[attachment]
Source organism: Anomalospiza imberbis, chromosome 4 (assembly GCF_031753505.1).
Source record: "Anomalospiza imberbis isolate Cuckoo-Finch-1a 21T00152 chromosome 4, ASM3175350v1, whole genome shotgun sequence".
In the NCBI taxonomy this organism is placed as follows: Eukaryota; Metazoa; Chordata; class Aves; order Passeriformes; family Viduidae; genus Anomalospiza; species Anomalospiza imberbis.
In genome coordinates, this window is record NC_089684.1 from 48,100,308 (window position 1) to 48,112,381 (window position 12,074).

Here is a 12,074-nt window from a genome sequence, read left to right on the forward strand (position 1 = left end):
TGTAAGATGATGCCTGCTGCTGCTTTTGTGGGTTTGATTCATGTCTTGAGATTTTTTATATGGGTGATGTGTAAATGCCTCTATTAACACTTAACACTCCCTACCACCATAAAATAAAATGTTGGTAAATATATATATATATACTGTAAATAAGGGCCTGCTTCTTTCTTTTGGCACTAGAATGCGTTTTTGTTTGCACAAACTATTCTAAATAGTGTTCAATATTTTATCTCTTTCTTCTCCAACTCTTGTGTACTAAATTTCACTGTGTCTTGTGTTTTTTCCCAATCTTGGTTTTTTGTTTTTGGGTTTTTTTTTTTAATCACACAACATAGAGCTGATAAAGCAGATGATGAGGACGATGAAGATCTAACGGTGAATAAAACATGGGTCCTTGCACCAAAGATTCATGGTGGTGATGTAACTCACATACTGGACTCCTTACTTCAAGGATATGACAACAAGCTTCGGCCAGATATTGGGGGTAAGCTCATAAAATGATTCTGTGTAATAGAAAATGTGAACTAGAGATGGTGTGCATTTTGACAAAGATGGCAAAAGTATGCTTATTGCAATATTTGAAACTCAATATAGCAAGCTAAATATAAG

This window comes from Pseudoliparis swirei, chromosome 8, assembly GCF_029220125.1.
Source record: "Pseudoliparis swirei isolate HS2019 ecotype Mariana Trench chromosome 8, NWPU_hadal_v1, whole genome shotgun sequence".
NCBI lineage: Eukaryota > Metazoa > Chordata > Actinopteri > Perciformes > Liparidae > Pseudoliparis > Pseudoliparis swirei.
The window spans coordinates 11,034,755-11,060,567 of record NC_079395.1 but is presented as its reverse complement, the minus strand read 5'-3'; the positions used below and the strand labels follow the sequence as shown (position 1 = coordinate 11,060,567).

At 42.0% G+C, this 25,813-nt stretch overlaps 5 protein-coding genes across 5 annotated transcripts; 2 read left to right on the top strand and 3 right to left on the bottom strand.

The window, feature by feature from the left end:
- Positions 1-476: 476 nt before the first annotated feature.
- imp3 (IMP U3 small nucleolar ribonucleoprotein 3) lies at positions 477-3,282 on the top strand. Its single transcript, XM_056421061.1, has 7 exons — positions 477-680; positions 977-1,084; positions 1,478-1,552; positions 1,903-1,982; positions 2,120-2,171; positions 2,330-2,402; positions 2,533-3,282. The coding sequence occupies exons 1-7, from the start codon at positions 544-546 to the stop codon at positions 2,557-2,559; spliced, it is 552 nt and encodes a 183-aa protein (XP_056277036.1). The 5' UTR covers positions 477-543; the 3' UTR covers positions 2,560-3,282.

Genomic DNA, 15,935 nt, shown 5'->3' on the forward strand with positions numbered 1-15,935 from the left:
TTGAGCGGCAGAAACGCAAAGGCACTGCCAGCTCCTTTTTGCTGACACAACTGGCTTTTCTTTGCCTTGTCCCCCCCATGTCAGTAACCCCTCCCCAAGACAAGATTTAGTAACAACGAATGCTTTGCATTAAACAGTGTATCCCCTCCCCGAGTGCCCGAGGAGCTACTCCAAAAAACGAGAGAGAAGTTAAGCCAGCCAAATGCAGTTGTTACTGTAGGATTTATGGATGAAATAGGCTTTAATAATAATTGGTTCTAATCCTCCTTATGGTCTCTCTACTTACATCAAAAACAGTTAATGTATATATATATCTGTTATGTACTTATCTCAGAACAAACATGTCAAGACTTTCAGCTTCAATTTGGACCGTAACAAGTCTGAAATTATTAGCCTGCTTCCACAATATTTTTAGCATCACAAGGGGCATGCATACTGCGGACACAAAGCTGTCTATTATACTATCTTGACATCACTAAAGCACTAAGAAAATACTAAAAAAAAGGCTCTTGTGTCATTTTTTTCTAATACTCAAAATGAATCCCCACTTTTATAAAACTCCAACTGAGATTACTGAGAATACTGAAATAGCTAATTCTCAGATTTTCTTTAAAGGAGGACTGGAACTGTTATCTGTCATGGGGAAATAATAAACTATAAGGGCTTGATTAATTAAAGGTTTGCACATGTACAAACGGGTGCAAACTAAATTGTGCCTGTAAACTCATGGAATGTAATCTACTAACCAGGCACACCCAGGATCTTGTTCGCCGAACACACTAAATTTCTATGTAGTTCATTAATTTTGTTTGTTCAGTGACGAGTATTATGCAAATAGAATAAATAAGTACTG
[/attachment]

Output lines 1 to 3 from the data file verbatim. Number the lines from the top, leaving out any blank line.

Source organism: Anomalospiza imberbis, chromosome 4 (assembly GCF_031753505.1).
Source record: "Anomalospiza imberbis isolate Cuckoo-Finch-1a 21T00152 chromosome 4, ASM3175350v1, whole genome shotgun sequence".
In the NCBI taxonomy this organism is placed as follows: Eukaryota; Metazoa; Chordata; class Aves; order Passeriformes; family Viduidae; genus Anomalospiza; species Anomalospiza imberbis.